The parent company of one of America’s three cable news networks is committed to going carbon neutral.
MSNBC, right? With its newfound liberal focus, and with a parent company like GE that does a far-reaching “Green Week” each year? (Note that last year’s Green Week was marked by the delivery of soy-ink printed pink slips on recycled paper to the science and environment team at the Weather Channel, GE’s latest acquisition). Nope.
CNN, right? Ted Turner’s creation, now part of the Time-Warner empire that made Earth the “Planet of the Year” a while ago. (Venus is still steaming over that one). Nope.
That would leave -- no, it couldn’t be: Fox News? Yes.
Sir Rupert Murdoch’s News Corporation -- parent of Fox News, the Wall Street Journal, and a legion of worldwide news and entertainment organs, has pledged to become carbon neutral by next year. Fox flagship shows like 24 have made their production sets into carbon neutral statements. The animated series Futurama has done the same with its DVD releases. Last Sunday, The Simpsons had their annual Earth Day show. Homer promised Mother Nature that he would set aside this day to express good intentions about her, and wear a T-shirt in her honor.
All this after a Charles Dickens-like moment of personal revelation for Sir Rupert a few years back. “I have to admit that, until recently, I was somewhat wary of the [global] warming debate,” he told his employees. “I believe it is now our responsibility to take the lead on this issue."
Good on ya, mate. You go, Sir Rupert. But I have a couple of questions.
First, while it can’t possibly be a bad thing for a media giant like Rupert Murdoch to make a strong statement on climate change, and then back it up in his business practice, are you sure this carbon neutral thing is on the level, and that it’s not just a half-measure, a feel-good exercise? Rather than hash this out here, I would refer you to my protracted whine on this topic from a couple of months ago. Or this week’s edition of The Onion, which has a brilliant spoof of carbon neutral schemes.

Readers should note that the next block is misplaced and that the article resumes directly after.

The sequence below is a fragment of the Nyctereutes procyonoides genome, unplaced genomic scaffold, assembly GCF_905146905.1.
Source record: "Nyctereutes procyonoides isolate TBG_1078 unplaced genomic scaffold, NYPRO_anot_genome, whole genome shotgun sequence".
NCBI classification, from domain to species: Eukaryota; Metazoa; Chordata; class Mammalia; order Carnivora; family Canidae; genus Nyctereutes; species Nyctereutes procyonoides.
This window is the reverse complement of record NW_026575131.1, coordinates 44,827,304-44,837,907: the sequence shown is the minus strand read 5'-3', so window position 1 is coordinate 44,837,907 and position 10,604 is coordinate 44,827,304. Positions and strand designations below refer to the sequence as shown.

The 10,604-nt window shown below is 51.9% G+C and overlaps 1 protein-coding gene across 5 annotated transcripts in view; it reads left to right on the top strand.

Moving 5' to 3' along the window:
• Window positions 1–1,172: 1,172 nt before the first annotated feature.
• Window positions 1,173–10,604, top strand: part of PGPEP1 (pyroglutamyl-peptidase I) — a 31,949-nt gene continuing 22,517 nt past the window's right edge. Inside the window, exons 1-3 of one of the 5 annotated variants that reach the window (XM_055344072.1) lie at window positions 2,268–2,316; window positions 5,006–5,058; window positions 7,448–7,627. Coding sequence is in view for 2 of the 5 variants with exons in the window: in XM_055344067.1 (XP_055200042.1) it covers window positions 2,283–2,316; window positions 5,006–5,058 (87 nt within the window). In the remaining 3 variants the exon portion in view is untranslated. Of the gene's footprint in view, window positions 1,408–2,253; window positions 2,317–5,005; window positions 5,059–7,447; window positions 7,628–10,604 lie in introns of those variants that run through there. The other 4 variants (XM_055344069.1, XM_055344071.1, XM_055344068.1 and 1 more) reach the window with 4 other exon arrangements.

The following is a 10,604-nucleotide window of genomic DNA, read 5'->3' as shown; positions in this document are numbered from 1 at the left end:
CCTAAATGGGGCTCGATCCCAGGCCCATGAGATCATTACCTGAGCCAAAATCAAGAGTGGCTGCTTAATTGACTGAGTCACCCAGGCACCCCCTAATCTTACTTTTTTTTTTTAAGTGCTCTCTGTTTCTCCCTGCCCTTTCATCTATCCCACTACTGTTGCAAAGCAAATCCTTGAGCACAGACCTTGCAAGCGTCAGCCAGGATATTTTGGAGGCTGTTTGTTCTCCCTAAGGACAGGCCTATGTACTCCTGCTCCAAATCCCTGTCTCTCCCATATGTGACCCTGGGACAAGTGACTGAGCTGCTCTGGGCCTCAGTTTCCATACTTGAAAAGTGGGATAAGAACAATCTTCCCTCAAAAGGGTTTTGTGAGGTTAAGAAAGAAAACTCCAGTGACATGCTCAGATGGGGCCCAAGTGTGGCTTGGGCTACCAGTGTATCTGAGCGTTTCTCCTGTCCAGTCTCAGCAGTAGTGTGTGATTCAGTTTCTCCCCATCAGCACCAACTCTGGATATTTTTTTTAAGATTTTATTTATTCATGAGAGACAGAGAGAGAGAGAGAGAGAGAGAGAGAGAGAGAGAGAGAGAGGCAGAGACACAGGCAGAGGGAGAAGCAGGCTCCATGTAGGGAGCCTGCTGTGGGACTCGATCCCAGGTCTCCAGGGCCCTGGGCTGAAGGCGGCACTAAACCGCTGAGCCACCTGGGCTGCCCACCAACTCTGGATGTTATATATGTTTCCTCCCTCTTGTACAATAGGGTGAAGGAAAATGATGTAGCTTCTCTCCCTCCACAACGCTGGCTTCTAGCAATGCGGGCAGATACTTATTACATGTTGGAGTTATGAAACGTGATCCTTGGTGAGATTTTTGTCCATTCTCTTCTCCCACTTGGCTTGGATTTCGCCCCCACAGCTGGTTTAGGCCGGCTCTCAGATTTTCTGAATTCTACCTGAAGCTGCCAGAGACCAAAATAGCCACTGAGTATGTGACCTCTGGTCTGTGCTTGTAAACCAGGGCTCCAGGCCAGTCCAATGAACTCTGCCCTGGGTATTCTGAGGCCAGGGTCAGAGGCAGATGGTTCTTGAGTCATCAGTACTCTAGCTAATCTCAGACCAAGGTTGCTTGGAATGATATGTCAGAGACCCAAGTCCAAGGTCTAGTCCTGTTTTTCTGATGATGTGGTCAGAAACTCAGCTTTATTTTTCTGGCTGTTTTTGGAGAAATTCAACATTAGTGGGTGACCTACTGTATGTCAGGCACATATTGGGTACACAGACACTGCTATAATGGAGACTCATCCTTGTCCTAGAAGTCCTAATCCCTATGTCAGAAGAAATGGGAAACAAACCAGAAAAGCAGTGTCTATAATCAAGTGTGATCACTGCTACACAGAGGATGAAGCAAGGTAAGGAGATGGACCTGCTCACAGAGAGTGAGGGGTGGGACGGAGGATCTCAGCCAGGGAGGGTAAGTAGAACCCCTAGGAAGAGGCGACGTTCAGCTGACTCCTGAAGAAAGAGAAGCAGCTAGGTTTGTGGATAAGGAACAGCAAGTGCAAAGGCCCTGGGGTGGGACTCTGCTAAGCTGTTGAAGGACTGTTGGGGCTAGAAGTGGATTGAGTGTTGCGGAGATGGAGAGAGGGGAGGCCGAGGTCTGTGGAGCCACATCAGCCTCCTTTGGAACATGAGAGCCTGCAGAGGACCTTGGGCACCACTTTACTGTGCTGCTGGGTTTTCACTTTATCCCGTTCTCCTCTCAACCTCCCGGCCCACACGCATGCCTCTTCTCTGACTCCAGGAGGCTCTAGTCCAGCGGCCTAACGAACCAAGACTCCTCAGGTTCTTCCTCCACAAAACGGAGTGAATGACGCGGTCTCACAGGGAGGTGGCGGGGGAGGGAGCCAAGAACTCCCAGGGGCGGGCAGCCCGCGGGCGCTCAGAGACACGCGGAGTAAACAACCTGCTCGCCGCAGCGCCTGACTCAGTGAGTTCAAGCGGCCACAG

So, Sir Rupert, let’s move on to question Number Two: If you’re so convinced that climate change is an imminent problem, how come so many of your news outlets are still telling millions of people that it isn’t? Check out this fawning, unskeptical interview between Fox News’ Steve Doocy and Jim Inhofe, the Senate’s leading climate denier. Or this clip, where Doocy argues with a very mild defense of climate change by a meteorologist. Or this transcript, where Doocy interviews John Coleman, a TV weather guy who wants to sue Al Gore for unspecified offenses, without actually even asking even a polite question.
How about this clip where Sean Hannity “exposes” Obama’s climate czar as a closet socialist? Or this one, where he launches after Arianna Huffington on global warming “hypocrisy” because she’s actually traveled on a jet aircraft. Or this segment that purported to be a balanced discussion. It was titled “Warming Hysteria”, and Hannity’s then co-host, the meek Alan Colmes, barely got a word in, as per his job description. Here’s one more from Hannity.